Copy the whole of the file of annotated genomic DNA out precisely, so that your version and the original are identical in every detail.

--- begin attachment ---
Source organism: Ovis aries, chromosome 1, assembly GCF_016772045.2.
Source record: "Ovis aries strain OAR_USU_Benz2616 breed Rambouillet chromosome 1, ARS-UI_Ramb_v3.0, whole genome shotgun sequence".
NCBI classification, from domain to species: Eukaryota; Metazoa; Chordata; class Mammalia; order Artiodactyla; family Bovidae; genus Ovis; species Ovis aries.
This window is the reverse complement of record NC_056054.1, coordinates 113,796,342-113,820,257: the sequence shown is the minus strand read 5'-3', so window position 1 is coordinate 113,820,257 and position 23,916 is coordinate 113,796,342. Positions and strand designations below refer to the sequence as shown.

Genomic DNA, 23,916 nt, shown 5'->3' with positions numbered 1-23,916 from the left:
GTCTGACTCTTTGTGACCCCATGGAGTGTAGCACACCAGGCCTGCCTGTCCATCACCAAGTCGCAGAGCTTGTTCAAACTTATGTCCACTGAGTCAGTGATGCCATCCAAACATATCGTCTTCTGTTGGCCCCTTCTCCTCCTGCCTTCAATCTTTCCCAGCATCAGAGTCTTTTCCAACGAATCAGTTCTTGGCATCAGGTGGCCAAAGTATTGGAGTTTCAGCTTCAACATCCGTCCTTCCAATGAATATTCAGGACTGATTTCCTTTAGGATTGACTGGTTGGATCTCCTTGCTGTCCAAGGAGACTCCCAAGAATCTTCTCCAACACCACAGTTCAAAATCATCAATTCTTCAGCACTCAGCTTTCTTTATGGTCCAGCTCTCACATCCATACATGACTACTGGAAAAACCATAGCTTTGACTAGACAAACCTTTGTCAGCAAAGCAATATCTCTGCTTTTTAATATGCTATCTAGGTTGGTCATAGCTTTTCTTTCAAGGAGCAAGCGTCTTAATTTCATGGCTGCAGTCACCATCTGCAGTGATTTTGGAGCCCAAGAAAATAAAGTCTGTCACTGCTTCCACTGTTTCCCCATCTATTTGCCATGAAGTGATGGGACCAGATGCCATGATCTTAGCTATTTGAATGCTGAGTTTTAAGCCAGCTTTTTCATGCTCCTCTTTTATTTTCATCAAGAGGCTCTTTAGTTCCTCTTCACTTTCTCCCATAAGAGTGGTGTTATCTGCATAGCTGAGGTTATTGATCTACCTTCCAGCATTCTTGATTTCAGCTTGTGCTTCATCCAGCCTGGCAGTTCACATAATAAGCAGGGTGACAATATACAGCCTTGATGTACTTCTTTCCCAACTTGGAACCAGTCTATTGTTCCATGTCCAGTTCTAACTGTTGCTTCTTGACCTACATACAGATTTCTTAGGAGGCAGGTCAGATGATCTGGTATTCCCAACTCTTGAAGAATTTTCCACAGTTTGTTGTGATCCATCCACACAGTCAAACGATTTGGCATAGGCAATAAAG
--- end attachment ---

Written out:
Source organism: Ovis aries, chromosome 1, assembly GCF_016772045.2.
Source record: "Ovis aries strain OAR_USU_Benz2616 breed Rambouillet chromosome 1, ARS-UI_Ramb_v3.0, whole genome shotgun sequence".
NCBI classification, from domain to species: Eukaryota; Metazoa; Chordata; class Mammalia; order Artiodactyla; family Bovidae; genus Ovis; species Ovis aries.
This window is the reverse complement of record NC_056054.1, coordinates 113,796,342-113,820,257: the sequence shown is the minus strand read 5'-3', so window position 1 is coordinate 113,820,257 and position 23,916 is coordinate 113,796,342. Positions and strand designations below refer to the sequence as shown.

Genomic DNA, 23,916 nt, shown 5'->3' with positions numbered 1-23,916 from the left:
GTCTGACTCTTTGTGACCCCATGGAGTGTAGCACACCAGGCCTGCCTGTCCATCACCAAGTCGCAGAGCTTGTTCAAACTTATGTCCACTGAGTCAGTGATGCCATCCAAACATATCGTCTTCTGTTGGCCCCTTCTCCTCCTGCCTTCAATCTTTCCCAGCATCAGAGTCTTTTCCAACGAATCAGTTCTTGGCATCAGGTGGCCAAAGTATTGGAGTTTCAGCTTCAACATCCGTCCTTCCAATGAATATTCAGGACTGATTTCCTTTAGGATTGACTGGTTGGATCTCCTTGCTGTCCAAGGAGACTCCCAAGAATCTTCTCCAACACCACAGTTCAAAATCATCAATTCTTCAGCACTCAGCTTTCTTTATGGTCCAGCTCTCACATCCATACATGACTACTGGAAAAACCATAGCTTTGACTAGACAAACCTTTGTCAGCAAAGCAATATCTCTGCTTTTTAATATGCTATCTAGGTTGGTCATAGCTTTTCTTTCAAGGAGCAAGCGTCTTAATTTCATGGCTGCAGTCACCATCTGCAGTGATTTTGGAGCCCAAGAAAATAAAGTCTGTCACTGCTTCCACTGTTTCCCCATCTATTTGCCATGAAGTGATGGGACCAGATGCCATGATCTTAGCTATTTGAATGCTGAGTTTTAAGCCAGCTTTTTCATGCTCCTCTTTTATTTTCATCAAGAGGCTCTTTAGTTCCTCTTCACTTTCTCCCATAAGAGTGGTGTTATCTGCATAGCTGAGGTTATTGATCTACCTTCCAGCATTCTTGATTTCAGCTTGTGCTTCATCCAGCCTGGCAGTTCACATAATAAGCAGGGTGACAATATACAGCCTTGATGTACTTCTTTCCCAACTTGGAACCAGTCTATTGTTCCATGTCCAGTTCTAACTGTTGCTTCTTGACCTACATACAGATTTCTTAGGAGGCAGGTCAGATGATCTGGTATTCCCAACTCTTGAAGAATTTTCCACAGTTTGTTGTGATCCATCCACACAGTCAAACGATTTGGCATAGGCAATAAAG